NATIONAL INSTITUTES OF HEALTH VIA SCITECH DAILY – New research shows that reducing dietary sodium significantly lowers blood pressure in individuals, regardless of whether they have hypertension or are on medication.
The study, involving 213 participants with diverse backgrounds, found that a low-sodium diet led to an average decrease of 7 mm Hg in systolic blood pressure.
These results, applicable to a wide range of individuals, suggest that lowering sodium intake is as effective as common hypertension medications in managing blood pressure.
Research reveals that a low-sodium diet significantly lowers blood pressure, benefiting individuals with or without hypertension and those on blood pressure medications.
Lowering sodium intake significantly reduced blood pressure in most people, even those who were already taking blood pressure medications.
The findings suggest that consuming less sodium could have health benefits in a wide range of people.
Half of all Americans have high blood pressure, or hypertension. Blood pressure is considered high when systolic readings (the top number, the pressure when blood is pumped out of the heart) are consistently over 130 mm Hg or diastolic readings (the bottom number, between heartbeats when the heart is filling with blood) are 80 mm Hg or higher.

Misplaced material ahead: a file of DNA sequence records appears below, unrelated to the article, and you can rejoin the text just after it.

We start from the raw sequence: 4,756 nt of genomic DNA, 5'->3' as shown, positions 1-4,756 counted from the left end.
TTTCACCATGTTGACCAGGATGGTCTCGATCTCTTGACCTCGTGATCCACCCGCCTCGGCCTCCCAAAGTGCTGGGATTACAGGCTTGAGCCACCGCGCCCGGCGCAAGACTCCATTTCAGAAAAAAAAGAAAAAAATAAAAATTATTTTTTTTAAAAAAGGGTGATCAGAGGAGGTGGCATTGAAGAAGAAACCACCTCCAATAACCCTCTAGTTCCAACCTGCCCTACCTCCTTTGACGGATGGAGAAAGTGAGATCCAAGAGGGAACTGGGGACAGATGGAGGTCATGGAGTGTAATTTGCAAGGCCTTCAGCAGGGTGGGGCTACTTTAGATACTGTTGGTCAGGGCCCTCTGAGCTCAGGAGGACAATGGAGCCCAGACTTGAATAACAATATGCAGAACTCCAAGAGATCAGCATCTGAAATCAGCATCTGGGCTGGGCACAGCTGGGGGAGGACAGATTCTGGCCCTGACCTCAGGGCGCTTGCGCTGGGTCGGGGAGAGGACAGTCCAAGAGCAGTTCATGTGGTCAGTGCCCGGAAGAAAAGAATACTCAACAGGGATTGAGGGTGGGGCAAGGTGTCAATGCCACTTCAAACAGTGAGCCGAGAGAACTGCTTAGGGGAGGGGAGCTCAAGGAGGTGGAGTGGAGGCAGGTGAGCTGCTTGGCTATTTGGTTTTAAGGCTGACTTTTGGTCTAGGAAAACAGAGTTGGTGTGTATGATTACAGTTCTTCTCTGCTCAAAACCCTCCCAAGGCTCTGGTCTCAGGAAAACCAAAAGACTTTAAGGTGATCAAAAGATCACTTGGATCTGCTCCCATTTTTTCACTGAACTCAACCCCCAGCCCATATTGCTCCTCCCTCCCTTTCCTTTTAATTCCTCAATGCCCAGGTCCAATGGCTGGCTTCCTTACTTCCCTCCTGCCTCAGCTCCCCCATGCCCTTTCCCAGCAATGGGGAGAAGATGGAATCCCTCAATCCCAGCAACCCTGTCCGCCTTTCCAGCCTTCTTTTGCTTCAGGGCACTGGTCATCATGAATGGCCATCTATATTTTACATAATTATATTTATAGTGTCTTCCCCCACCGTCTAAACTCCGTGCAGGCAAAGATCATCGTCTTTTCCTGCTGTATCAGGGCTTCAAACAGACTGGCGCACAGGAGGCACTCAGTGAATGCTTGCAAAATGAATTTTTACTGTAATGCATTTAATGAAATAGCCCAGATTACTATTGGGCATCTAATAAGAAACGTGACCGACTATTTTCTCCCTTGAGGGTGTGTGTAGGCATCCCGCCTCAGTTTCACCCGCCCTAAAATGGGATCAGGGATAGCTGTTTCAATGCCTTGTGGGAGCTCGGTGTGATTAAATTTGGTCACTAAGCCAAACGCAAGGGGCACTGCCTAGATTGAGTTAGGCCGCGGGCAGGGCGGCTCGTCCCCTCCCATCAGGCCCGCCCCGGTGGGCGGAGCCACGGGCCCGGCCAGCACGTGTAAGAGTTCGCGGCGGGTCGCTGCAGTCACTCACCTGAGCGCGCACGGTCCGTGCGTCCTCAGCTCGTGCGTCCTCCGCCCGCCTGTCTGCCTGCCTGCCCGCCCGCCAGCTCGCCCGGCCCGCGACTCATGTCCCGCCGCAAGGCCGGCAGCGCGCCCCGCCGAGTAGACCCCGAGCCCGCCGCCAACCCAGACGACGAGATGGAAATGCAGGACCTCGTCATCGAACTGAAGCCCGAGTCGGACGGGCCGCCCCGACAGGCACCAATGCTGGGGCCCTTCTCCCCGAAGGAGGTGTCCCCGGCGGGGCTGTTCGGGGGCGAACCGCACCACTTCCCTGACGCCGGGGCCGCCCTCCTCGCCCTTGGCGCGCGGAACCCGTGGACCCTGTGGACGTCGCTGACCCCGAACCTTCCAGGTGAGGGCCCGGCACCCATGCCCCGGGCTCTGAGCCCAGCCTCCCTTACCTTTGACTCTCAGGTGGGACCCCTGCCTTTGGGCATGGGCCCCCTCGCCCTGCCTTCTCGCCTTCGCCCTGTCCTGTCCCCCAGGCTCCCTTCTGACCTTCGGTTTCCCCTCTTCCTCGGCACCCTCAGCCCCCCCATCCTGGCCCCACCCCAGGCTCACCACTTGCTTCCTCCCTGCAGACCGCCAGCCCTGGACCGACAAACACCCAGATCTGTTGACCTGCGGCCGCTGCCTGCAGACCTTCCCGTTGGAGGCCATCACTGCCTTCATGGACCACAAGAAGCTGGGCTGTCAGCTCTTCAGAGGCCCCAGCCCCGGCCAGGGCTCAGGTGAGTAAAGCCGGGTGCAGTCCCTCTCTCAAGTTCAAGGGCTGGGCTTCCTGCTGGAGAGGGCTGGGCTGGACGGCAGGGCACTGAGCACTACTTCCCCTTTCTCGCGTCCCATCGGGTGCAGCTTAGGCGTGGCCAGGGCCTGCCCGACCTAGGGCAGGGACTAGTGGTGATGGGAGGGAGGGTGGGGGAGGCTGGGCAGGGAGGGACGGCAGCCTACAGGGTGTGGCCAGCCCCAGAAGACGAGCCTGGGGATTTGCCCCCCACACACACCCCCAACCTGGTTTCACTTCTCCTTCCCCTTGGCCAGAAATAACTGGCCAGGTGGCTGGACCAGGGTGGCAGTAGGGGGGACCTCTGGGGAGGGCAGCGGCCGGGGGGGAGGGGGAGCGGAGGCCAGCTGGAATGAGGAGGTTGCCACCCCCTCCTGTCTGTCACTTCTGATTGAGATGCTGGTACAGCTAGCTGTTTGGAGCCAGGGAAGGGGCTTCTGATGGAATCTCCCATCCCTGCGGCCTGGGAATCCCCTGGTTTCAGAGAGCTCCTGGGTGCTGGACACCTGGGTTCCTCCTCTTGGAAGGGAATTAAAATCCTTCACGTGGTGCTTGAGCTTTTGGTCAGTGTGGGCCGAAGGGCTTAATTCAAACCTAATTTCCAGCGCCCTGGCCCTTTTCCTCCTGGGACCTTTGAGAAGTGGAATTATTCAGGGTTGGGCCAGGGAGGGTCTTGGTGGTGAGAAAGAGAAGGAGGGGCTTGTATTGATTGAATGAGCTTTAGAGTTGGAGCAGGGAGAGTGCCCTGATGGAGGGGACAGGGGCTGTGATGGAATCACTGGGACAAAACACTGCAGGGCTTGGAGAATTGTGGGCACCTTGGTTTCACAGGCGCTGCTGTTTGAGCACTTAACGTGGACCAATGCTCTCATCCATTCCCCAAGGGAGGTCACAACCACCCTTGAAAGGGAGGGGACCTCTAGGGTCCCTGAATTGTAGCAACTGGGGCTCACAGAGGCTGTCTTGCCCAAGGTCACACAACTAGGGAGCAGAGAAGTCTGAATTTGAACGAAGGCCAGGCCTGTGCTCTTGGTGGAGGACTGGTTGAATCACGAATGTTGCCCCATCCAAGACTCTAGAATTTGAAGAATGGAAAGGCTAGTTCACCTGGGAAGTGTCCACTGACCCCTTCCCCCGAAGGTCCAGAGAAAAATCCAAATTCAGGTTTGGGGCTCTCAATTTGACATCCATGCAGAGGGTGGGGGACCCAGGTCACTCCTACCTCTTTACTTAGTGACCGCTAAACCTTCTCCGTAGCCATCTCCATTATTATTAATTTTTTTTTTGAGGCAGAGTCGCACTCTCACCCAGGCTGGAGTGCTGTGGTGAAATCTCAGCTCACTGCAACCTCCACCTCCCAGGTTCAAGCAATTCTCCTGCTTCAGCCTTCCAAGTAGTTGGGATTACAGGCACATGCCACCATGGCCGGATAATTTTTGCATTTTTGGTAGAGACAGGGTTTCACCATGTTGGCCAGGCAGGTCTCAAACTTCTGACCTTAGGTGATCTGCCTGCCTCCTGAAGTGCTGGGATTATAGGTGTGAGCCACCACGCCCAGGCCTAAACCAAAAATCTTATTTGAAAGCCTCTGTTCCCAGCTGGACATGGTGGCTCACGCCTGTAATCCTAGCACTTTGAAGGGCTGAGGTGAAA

Role of Sodium in Hypertension
Although sodium is crucial to the human body, too much contributes to high blood pressure. The sensitivity of blood pressure to sodium, however, varies from person to person.
This makes it difficult to determine what counts as a healthy amount of sodium in someone’s diet.
Also, most studies of low-sodium diets have excluded people taking blood pressure-lowering medications. So, it isn’t clear how much reducing sodium intake would affect people taking these medications.
Research Study on Dietary Sodium and Blood Pressure
An NIH-funded research team led by Dr. Deepak Gupta at Vanderbilt University Medical Center studied the effect of dietary sodium on blood pressure in 213 people, ages 50-75 (65% women and 64% Black). Participants with both normal and high blood pressures were enrolled …